Artists included:

  • Tats Cru (NY)
  • El Mac (LA)
  • Niels Shoe (Amsterdam)
  • Mr Wany (Bristini)
  • Inkie (Bristol)
  • Aryz (Barcelona)
  • Zeus (UK)
  • Nick Walker (UK)

The artwork transformed places you might quickly walk through on your way somewhere else to places you go to linger. The varied pictures and styles change moods, raise questions, touch the soul. Bros 1957 and I lingered there, talking, smiling, photographing for several hours

to the car park

2 bits of fabulous banter »

inspirational places

Saturday, September 17th, 2011 | tags: , , , ,  |

The sound of christian church bells calling people to prayer cheerfully echos around the Wendy House garden on a Sunday morning. In April London Road, Wokingham Road, Cumberland Road, adjoining streets and park come alive with orange clad Sikh’s singing and sharing goodwill in the streets for Nagar Kirtan

MosqueUntil recently there were only a couple of Mosques in Reading town. Converted buildings rather than purpose built. Can you imagine approximately 10,000 local Muslims using a couple of tiny converted buildings?

Reading town’s first purpose built Abu Bakr Masjid Islamic centre is part of the solution, and nearly complete. It adds wonderful colour, spirituality and architectural interest to the already diverse and vibrant Oxford Road

It’s on the outstanding Number 17 bus route. Alas, it’s not big enough for 10,000 muslims

Another beautifully architected Mosque is now planned for East Reading, also on the awesome Number 17 bus route

Reading town feels multi-cultrual and as-if people care about more than just the acquisitiveness of capitalism


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retrospectively great expectations

Sunday, August 21st, 2011 | tags: , ,  |

Great Expectation (London St)In its short lifetime of 169 years, 33 London street has hosted diverse cultural activities – institute, theatre, church then pub

Local authoress Ms Mary Russell Mitford laid the foundation stone of the “New Hall” in 1842. Contemporary writing refers to the New Hall as either the “Literary, Scientific and Mechanics Institute” or the “Theatre Royal”.  The Institute appears to be part of a social movement that started in Wales to ensure adults of all classes, probably men, had the opportunity to learn about the arts and sciences. It provided a place they could go that had useful stuff like a library and events, for example plays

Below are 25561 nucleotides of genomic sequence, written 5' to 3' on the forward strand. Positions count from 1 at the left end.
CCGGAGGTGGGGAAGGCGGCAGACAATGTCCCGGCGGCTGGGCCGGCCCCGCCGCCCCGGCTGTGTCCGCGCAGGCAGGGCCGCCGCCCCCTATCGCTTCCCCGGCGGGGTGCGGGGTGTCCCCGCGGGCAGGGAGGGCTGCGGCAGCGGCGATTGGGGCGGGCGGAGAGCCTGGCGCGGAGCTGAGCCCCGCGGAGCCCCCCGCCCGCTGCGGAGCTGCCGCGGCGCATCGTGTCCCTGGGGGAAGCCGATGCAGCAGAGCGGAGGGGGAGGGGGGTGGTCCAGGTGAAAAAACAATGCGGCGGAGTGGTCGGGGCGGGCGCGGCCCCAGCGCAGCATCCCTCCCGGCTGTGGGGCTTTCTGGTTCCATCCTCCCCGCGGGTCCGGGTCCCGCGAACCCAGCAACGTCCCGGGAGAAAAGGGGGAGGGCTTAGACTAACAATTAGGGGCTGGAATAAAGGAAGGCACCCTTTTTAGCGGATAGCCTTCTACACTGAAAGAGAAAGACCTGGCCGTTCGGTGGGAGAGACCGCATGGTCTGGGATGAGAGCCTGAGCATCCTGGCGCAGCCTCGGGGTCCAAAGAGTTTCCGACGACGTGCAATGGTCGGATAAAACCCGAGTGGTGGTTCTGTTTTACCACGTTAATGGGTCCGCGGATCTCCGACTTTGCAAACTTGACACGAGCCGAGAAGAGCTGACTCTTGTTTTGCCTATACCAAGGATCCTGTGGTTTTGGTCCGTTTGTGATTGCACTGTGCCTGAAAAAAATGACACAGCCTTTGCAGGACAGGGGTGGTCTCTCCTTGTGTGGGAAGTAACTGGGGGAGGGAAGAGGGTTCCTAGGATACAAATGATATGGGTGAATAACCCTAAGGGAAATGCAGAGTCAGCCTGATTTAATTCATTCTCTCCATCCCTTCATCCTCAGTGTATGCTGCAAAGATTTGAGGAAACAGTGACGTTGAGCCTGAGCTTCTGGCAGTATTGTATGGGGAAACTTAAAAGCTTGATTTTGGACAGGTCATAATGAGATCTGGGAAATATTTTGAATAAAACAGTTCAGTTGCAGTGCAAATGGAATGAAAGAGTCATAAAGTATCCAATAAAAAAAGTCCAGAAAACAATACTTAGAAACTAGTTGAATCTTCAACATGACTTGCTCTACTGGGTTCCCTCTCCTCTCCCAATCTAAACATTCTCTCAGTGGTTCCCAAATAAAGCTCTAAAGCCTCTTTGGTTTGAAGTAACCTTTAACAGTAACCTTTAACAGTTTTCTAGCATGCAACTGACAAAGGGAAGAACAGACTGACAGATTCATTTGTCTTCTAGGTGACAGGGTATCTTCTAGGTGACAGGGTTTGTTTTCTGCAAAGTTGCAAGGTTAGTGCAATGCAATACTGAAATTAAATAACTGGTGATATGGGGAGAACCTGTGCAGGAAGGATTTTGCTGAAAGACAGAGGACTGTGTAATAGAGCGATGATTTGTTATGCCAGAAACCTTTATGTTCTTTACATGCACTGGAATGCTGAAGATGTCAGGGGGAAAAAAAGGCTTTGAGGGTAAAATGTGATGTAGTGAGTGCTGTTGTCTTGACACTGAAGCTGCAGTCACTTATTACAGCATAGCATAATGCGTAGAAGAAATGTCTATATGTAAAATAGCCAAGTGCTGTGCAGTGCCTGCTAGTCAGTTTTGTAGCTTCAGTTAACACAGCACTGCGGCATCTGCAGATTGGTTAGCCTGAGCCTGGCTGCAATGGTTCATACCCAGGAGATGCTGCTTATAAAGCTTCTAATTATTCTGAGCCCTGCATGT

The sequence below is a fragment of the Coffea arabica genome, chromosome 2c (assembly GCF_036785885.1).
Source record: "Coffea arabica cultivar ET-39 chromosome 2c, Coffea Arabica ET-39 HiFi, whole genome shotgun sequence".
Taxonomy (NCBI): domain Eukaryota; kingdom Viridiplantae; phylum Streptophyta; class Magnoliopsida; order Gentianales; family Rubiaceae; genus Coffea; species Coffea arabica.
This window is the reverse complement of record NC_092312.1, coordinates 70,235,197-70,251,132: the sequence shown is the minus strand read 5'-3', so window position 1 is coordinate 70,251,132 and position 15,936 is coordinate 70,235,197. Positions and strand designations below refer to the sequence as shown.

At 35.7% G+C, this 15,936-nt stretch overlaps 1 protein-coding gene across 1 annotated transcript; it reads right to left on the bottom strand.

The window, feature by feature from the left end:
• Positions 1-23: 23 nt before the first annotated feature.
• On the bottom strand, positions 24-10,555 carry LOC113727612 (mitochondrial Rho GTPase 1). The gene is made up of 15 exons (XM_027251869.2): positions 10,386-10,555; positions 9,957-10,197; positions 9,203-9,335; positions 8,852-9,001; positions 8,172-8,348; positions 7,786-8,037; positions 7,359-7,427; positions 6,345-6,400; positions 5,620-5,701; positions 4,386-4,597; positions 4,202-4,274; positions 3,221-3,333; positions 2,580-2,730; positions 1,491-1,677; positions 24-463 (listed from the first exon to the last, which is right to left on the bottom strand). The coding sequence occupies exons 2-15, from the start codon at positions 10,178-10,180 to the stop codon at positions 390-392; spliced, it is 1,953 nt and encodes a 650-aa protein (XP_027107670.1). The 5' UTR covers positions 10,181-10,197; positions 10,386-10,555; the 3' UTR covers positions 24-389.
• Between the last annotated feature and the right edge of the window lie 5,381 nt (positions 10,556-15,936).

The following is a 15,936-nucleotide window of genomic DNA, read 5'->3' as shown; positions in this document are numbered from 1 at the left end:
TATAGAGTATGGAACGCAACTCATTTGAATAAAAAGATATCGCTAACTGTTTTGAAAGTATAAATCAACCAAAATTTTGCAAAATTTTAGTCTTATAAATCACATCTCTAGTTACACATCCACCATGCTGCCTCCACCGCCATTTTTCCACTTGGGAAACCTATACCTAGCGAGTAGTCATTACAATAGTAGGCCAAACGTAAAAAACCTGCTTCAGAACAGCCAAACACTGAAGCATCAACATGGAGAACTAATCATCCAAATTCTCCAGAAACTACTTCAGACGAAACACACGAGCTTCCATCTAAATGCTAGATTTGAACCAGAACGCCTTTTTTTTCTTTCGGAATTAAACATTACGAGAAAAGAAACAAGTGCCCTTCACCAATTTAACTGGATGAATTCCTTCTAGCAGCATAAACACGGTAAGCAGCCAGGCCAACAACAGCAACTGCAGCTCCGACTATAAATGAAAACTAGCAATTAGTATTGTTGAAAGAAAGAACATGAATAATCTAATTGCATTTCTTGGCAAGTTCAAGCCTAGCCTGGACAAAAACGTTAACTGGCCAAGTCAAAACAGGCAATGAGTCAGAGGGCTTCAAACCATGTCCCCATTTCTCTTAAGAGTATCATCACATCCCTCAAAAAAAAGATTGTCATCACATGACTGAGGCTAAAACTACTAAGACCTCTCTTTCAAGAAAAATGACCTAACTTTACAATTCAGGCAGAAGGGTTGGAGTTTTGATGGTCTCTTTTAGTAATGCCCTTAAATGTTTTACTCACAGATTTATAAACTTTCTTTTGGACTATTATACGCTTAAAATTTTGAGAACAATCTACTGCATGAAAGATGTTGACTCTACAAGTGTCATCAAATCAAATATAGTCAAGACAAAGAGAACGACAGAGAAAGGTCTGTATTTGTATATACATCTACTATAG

At the building’s opening in 1843 Charles Dickens read from his work. Some sources say he read from “Great Expectations” and others “Pickwick papers”

The building is later refered to as “The primitive methodist chapel” I wasn’t able to find clear, confirmed dates for this, or a reason why the Institute moved out of the building

Now it’s a public house and hotel named after the Dickens’ book  “Great Expectations”. The ground floor of the pub still has a library room

2 bits of fabulous banter »


Saturday, January 15th, 2011 | tags: , , ,  |

SheffieldTardisIn the cult BBC drama ‘Dr. Who’ the Dr travels in a time machine called the TARDIS (type 40) that uses a ‘chameleon circuit to change its outer visible form to fit with the local surroundings.

Unfortunately the chameleon circuit broke when the TARDIS was disguised as a 1950’s London blue Police box. They are essentially a mini police station for use by Police people, and members of the public can use them to (phone) call the police. Police boxes were first used in Albany NY (1877) soon after the telephone was invented! The first boxes in Britain were placed in Glasgow (1891).

By the time I was old enough to visit London (1970s) the London police boxes had long since been removed.

This green police box is alive today, in Sheffield!

Seeing this Box kept me happy for weeks, I hope the photograph does something pleasing for you too …

3 bits of fabulous banter »

before the people

Tuesday, January 11th, 2011 | tags: , ,  |

Covent GardenAt 11am on a January morning. Covent Garden wakes late and stays up late. I like the quiet charm before the

shoppers arrive

tourists arrive

theatre, opera and ballet attendees arrive

Covent Garden sparkles in the evening with laughter and smiles, people warmly dressed and chattering, clicking heels and long dresses, Dinner Jackets and cigars. Full of people it is a different place, just as beautiful

2 bits of fabulous banter »

octagonal church tower

Wednesday, November 3rd, 2010 | tags: ,  |

Octagonal church towerIn the infamous Dioscese of Bath and Wells Ilchester, the 13th Century church of St Mary Major has a 50 ft high octagonal tower. The first octagonal church tower that I’d ever seen

According to the church guidebook Jane Austen’s aunt was imprisoned in the local Gaol for shoplifting


1 wonderful musing »

door mouse and elephant tea party

Wednesday, September 8th, 2010 | tags: ,  |